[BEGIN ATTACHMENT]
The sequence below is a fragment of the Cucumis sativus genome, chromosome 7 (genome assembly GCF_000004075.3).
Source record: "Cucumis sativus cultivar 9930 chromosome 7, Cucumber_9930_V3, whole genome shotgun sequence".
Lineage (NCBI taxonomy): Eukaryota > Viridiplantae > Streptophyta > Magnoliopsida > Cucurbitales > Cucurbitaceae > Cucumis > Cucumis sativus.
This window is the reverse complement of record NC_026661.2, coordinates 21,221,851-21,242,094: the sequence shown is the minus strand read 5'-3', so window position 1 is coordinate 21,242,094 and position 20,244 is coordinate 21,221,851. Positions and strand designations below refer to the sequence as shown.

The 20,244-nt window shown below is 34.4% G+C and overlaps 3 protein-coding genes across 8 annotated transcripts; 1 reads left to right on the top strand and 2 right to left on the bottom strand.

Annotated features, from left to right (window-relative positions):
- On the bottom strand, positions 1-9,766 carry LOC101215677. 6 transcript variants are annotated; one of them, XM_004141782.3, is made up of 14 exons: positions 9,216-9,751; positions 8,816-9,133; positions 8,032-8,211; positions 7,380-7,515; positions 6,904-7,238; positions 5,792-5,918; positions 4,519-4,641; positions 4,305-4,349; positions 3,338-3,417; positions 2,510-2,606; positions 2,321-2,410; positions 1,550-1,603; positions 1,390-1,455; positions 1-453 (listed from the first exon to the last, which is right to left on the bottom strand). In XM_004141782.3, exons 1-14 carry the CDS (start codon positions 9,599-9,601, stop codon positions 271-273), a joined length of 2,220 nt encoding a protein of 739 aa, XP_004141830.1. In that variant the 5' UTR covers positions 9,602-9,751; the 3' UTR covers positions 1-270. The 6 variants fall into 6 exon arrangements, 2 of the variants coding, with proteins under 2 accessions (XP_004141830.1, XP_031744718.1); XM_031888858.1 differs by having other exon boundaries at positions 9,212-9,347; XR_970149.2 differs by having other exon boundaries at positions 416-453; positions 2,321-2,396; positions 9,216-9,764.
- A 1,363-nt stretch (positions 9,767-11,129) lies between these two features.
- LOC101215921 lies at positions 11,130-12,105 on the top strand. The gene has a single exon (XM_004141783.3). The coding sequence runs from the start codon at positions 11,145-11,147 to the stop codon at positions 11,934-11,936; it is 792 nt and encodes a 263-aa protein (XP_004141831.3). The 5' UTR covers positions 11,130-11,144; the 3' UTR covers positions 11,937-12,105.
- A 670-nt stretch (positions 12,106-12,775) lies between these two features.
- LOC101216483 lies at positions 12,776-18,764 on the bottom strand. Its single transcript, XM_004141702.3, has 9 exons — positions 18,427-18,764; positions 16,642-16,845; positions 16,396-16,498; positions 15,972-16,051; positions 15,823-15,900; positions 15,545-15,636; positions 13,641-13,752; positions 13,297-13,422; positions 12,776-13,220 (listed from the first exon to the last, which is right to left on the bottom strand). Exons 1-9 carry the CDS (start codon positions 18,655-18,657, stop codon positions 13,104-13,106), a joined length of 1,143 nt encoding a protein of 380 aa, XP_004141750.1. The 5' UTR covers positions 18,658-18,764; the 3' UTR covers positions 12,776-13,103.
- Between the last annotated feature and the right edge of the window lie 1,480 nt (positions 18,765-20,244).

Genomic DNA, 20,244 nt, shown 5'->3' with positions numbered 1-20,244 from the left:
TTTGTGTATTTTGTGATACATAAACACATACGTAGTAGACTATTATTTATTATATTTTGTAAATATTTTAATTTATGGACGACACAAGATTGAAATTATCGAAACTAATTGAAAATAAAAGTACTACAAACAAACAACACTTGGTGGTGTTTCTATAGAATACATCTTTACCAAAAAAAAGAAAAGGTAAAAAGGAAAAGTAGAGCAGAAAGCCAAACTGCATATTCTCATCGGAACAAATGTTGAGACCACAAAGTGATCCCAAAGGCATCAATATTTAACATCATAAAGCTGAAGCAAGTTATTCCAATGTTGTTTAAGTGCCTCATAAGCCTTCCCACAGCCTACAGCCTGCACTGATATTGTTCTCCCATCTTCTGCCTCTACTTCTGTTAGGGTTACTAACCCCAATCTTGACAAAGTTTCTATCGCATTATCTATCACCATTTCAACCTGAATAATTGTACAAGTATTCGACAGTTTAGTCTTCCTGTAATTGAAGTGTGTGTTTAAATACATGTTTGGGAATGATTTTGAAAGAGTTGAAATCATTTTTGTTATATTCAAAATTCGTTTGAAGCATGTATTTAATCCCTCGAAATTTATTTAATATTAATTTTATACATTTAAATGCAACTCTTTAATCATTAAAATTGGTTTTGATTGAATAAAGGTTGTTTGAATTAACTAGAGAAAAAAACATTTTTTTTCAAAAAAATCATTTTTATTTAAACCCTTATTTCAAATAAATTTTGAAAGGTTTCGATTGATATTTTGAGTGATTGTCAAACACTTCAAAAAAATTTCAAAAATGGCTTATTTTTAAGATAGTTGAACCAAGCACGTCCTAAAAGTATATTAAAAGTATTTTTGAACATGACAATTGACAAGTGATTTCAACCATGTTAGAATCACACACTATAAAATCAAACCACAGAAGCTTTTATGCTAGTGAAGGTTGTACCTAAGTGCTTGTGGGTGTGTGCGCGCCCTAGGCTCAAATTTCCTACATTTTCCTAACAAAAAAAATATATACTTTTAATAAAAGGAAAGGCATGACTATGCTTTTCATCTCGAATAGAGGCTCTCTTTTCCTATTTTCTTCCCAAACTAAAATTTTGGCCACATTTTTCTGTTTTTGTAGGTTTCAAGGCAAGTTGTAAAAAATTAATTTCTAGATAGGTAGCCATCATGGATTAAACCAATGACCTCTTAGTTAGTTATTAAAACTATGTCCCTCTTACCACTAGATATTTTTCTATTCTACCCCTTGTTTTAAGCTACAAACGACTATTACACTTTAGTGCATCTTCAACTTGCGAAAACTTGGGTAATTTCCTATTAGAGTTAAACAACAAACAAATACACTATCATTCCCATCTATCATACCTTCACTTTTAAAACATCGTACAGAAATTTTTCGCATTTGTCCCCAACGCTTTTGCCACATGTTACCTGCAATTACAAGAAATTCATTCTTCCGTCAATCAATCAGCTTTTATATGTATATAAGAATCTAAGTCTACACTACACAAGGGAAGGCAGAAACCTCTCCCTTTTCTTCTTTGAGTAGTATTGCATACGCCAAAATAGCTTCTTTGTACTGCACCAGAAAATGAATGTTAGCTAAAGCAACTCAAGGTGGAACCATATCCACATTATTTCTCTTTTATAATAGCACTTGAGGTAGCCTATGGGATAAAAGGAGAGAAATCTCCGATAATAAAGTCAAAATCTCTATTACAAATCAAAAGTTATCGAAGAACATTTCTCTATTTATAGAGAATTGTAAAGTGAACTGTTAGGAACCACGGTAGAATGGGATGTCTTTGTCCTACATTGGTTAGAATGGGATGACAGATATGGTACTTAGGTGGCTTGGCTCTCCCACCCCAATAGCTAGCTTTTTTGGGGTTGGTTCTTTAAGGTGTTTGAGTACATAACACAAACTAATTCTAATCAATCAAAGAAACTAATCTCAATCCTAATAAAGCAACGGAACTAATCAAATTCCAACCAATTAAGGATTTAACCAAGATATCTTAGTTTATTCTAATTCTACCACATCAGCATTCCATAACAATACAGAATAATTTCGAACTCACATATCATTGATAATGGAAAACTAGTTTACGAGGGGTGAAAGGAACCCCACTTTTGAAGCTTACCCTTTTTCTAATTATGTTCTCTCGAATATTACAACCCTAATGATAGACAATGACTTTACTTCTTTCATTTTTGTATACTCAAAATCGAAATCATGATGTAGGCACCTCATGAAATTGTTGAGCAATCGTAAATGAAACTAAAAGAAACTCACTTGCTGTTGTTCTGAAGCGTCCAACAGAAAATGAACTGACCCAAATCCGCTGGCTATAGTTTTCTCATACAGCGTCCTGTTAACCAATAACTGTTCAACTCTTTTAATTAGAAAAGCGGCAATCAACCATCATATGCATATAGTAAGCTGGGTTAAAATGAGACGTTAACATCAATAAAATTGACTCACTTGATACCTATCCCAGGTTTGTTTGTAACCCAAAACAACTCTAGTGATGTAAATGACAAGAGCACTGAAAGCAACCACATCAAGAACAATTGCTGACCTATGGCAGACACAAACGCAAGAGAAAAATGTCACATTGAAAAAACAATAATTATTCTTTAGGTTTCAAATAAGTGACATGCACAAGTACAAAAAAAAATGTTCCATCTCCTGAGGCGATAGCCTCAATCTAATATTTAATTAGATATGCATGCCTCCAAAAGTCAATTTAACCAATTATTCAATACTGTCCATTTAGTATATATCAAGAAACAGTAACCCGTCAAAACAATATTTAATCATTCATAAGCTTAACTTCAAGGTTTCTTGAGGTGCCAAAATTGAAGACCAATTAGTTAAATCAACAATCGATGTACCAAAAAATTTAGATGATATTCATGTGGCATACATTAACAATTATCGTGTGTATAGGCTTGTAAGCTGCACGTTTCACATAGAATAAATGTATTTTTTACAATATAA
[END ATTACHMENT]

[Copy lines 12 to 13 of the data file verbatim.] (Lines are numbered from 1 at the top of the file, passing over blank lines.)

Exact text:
- Between the last annotated feature and the right edge of the window lie 1,480 nt (positions 18,765-20,244).

Genomic DNA, 20,244 nt, shown 5'->3' with positions numbered 1-20,244 from the left: